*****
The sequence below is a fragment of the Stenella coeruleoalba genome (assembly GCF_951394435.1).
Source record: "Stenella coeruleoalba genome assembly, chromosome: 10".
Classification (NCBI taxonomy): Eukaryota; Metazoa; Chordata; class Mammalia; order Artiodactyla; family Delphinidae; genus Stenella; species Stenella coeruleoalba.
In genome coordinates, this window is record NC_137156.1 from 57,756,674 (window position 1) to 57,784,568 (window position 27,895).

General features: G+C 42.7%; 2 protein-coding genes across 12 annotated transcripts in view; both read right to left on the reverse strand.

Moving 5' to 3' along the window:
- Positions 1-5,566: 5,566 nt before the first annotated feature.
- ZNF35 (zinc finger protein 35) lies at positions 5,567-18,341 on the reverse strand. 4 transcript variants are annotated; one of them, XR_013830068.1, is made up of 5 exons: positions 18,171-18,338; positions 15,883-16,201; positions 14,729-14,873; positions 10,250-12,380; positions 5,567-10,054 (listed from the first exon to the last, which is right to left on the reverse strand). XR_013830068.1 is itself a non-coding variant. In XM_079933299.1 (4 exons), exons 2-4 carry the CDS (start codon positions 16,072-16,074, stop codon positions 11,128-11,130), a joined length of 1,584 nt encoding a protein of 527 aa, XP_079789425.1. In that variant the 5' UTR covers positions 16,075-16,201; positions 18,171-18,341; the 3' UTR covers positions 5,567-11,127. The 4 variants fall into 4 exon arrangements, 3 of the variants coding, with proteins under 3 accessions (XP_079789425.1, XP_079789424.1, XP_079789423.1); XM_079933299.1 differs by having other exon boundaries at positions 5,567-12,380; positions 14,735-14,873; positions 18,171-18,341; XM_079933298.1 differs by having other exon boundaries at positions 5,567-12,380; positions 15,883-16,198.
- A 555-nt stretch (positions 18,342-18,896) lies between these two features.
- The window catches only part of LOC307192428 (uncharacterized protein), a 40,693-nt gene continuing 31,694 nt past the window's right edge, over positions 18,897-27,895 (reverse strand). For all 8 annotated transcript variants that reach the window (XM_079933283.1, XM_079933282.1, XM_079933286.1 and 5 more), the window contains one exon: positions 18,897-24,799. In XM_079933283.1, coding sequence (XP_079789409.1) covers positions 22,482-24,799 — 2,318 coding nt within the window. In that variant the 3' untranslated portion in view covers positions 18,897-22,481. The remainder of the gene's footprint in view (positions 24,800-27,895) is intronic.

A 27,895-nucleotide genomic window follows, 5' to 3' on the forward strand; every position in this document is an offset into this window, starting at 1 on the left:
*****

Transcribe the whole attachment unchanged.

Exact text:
The sequence below is a fragment of the Stenella coeruleoalba genome (assembly GCF_951394435.1).
Source record: "Stenella coeruleoalba genome assembly, chromosome: 10".
Classification (NCBI taxonomy): Eukaryota; Metazoa; Chordata; class Mammalia; order Artiodactyla; family Delphinidae; genus Stenella; species Stenella coeruleoalba.
In genome coordinates, this window is record NC_137156.1 from 57,756,674 (window position 1) to 57,784,568 (window position 27,895).

General features: G+C 42.7%; 2 protein-coding genes across 12 annotated transcripts in view; both read right to left on the reverse strand.

Moving 5' to 3' along the window:
- Positions 1-5,566: 5,566 nt before the first annotated feature.
- ZNF35 (zinc finger protein 35) lies at positions 5,567-18,341 on the reverse strand. 4 transcript variants are annotated; one of them, XR_013830068.1, is made up of 5 exons: positions 18,171-18,338; positions 15,883-16,201; positions 14,729-14,873; positions 10,250-12,380; positions 5,567-10,054 (listed from the first exon to the last, which is right to left on the reverse strand). XR_013830068.1 is itself a non-coding variant. In XM_079933299.1 (4 exons), exons 2-4 carry the CDS (start codon positions 16,072-16,074, stop codon positions 11,128-11,130), a joined length of 1,584 nt encoding a protein of 527 aa, XP_079789425.1. In that variant the 5' UTR covers positions 16,075-16,201; positions 18,171-18,341; the 3' UTR covers positions 5,567-11,127. The 4 variants fall into 4 exon arrangements, 3 of the variants coding, with proteins under 3 accessions (XP_079789425.1, XP_079789424.1, XP_079789423.1); XM_079933299.1 differs by having other exon boundaries at positions 5,567-12,380; positions 14,735-14,873; positions 18,171-18,341; XM_079933298.1 differs by having other exon boundaries at positions 5,567-12,380; positions 15,883-16,198.
- A 555-nt stretch (positions 18,342-18,896) lies between these two features.
- The window catches only part of LOC307192428 (uncharacterized protein), a 40,693-nt gene continuing 31,694 nt past the window's right edge, over positions 18,897-27,895 (reverse strand). For all 8 annotated transcript variants that reach the window (XM_079933283.1, XM_079933282.1, XM_079933286.1 and 5 more), the window contains one exon: positions 18,897-24,799. In XM_079933283.1, coding sequence (XP_079789409.1) covers positions 22,482-24,799 — 2,318 coding nt within the window. In that variant the 3' untranslated portion in view covers positions 18,897-22,481. The remainder of the gene's footprint in view (positions 24,800-27,895) is intronic.

A 27,895-nucleotide genomic window follows, 5' to 3' on the forward strand; every position in this document is an offset into this window, starting at 1 on the left: